May be brown, light brown, reddish brown, or gray. The belly is white with dark gray mottling. Large black or dark brown spots on the back usually encircle one or two brown, yellow, or reddish warts. 50 - 102 mm (2 - 4 in) in total length.
The American Toad breeds in late February and March. Males congregate in rain-filled woodland pools, shallow upland streams, or roadside ditches, and begin calling to attract females. The call is a high-pitched, musical trill. When a female approaches, the male clasps her behind the front legs as the pair floats in the water. The female releases 2,800 to 20,500 eggs in long, double strings which the male fertilizes as they are released. In about one week, the eggs hatch into tiny black tadpoles. The tadpoles grow until they metamorphose into tiny toads by mid to late May. The young reach adult size by autumn and breed the following spring. The American Toad prefers rocky, wooded areas, but also lives in forested bottomlands, forest edges, coniferous forests, and even in lawns and gardens. It forages for earthworms and insects at night. During the day it hides under logs, rocks, and leaf litter. This toad is most active from February through November. A major predator of toads is the Eastern Hognose Snake.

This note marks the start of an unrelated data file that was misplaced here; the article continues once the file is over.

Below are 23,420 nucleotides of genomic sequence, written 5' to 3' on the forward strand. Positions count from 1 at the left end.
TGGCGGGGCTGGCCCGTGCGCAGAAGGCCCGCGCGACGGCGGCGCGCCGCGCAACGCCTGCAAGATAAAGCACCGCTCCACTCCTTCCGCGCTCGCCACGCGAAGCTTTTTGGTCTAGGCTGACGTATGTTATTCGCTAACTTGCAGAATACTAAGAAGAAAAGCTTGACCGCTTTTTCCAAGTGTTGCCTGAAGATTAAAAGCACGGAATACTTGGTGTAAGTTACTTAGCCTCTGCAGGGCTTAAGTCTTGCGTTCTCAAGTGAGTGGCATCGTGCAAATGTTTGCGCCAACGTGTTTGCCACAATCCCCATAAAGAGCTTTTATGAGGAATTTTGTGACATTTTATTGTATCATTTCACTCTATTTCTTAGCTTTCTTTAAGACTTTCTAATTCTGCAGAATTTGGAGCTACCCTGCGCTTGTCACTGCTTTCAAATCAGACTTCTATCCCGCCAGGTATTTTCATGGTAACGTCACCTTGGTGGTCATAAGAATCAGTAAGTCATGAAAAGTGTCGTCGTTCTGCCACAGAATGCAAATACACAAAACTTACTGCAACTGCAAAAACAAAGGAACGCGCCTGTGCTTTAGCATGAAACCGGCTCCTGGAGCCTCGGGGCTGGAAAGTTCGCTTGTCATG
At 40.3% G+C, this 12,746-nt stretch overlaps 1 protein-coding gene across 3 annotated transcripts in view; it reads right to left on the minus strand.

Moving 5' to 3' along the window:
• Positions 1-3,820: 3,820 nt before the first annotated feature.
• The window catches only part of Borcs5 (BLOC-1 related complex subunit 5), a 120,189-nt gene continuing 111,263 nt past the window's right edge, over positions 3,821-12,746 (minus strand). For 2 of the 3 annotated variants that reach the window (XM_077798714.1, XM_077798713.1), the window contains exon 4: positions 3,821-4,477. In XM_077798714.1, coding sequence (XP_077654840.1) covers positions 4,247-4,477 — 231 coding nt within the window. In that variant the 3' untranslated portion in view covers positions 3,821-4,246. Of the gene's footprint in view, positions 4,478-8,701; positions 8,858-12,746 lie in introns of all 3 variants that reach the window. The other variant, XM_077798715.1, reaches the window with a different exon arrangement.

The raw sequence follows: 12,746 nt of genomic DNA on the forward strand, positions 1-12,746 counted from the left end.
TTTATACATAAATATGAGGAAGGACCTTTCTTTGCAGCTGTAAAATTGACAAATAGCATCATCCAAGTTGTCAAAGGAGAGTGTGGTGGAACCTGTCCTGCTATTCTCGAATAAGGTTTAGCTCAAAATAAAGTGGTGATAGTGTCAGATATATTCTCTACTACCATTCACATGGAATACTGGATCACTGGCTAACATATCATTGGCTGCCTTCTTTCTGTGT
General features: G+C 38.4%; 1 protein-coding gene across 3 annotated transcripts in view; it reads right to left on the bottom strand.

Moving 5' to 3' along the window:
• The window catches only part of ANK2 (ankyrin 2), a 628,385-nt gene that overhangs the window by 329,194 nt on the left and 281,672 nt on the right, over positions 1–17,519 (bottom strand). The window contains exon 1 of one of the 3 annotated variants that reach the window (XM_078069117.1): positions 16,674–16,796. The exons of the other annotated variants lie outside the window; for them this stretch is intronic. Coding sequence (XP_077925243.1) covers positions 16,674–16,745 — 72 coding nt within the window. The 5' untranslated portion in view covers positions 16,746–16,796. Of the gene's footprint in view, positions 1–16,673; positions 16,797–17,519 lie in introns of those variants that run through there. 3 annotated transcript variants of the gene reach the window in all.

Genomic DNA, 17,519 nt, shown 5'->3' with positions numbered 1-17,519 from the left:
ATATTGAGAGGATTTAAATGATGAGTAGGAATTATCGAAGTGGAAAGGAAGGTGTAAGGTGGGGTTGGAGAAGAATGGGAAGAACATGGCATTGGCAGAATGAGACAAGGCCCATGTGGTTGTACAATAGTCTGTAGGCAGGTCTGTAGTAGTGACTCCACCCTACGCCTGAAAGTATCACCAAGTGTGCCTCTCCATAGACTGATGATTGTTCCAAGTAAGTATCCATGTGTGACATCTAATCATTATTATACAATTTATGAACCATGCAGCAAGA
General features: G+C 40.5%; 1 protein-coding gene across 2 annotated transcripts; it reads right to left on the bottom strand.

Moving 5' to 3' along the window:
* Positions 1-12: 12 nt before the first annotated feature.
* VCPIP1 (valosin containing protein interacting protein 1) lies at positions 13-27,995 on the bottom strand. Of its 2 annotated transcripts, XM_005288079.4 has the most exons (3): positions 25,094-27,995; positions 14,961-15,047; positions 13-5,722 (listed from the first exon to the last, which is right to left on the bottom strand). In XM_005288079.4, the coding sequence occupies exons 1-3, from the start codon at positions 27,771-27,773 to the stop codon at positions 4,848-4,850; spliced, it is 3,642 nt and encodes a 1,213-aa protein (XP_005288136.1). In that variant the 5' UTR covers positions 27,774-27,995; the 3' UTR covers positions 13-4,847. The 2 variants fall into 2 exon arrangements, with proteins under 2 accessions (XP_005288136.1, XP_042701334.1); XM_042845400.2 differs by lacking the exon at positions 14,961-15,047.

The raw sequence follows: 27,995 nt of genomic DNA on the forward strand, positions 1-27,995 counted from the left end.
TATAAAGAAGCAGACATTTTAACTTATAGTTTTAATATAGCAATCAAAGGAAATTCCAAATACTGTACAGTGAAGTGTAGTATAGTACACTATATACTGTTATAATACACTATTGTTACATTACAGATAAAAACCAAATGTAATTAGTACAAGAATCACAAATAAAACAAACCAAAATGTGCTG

The American Toad is found throughout the forested eastern United States, but is absent from the southern Atlantic and Gulf Coastal Plain. In Georgia, this toad occurs in the Piedmont and mountains.
This is a common species in Georgia.
The Southern Toad has very pronounced knobs on the posterior ends of the cranial crests between its eyes. The Fowler's Toad has an unspotted belly and three or more warts in each of the large dark spots on the back.